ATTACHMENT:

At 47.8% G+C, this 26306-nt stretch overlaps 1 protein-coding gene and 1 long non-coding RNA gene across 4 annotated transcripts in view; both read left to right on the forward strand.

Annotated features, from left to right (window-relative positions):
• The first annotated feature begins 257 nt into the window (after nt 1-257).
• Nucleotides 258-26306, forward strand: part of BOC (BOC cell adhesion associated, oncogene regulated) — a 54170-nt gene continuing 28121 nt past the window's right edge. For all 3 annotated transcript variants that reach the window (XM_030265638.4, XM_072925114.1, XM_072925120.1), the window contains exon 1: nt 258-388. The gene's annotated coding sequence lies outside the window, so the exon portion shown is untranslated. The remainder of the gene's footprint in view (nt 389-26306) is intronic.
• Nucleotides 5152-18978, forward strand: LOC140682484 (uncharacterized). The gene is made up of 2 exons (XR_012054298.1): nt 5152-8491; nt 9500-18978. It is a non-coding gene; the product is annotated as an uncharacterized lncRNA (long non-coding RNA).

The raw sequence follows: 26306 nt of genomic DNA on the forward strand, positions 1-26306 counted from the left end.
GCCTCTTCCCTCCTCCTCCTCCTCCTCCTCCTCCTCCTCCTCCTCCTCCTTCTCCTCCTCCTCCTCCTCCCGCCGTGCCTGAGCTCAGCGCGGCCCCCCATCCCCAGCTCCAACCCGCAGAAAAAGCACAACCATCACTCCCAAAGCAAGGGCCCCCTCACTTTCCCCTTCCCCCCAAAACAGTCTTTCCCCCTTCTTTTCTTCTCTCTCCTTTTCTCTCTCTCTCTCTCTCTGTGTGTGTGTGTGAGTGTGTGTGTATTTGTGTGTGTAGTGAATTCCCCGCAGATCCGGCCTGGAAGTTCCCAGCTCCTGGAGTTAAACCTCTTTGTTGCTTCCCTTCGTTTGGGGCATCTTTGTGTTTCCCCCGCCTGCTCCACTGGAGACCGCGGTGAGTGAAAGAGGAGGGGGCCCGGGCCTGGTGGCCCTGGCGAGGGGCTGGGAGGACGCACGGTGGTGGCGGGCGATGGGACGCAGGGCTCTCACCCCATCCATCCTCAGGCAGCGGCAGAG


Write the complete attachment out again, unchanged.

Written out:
At 47.8% G+C, this 26306-nt stretch overlaps 1 protein-coding gene and 1 long non-coding RNA gene across 4 annotated transcripts in view; both read left to right on the forward strand.

Annotated features, from left to right (window-relative positions):
• The first annotated feature begins 257 nt into the window (after nt 1-257).
• Nucleotides 258-26306, forward strand: part of BOC (BOC cell adhesion associated, oncogene regulated) — a 54170-nt gene continuing 28121 nt past the window's right edge. For all 3 annotated transcript variants that reach the window (XM_030265638.4, XM_072925114.1, XM_072925120.1), the window contains exon 1: nt 258-388. The gene's annotated coding sequence lies outside the window, so the exon portion shown is untranslated. The remainder of the gene's footprint in view (nt 389-26306) is intronic.
• Nucleotides 5152-18978, forward strand: LOC140682484 (uncharacterized). The gene is made up of 2 exons (XR_012054298.1): nt 5152-8491; nt 9500-18978. It is a non-coding gene; the product is annotated as an uncharacterized lncRNA (long non-coding RNA).

The raw sequence follows: 26306 nt of genomic DNA on the forward strand, positions 1-26306 counted from the left end.
GCCTCTTCCCTCCTCCTCCTCCTCCTCCTCCTCCTCCTCCTCCTCCTCCTTCTCCTCCTCCTCCTCCTCCCGCCGTGCCTGAGCTCAGCGCGGCCCCCCATCCCCAGCTCCAACCCGCAGAAAAAGCACAACCATCACTCCCAAAGCAAGGGCCCCCTCACTTTCCCCTTCCCCCCAAAACAGTCTTTCCCCCTTCTTTTCTTCTCTCTCCTTTTCTCTCTCTCTCTCTCTCTGTGTGTGTGTGTGAGTGTGTGTGTATTTGTGTGTGTAGTGAATTCCCCGCAGATCCGGCCTGGAAGTTCCCAGCTCCTGGAGTTAAACCTCTTTGTTGCTTCCCTTCGTTTGGGGCATCTTTGTGTTTCCCCCGCCTGCTCCACTGGAGACCGCGGTGAGTGAAAGAGGAGGGGGCCCGGGCCTGGTGGCCCTGGCGAGGGGCTGGGAGGACGCACGGTGGTGGCGGGCGATGGGACGCAGGGCTCTCACCCCATCCATCCTCAGGCAGCGGCAGAG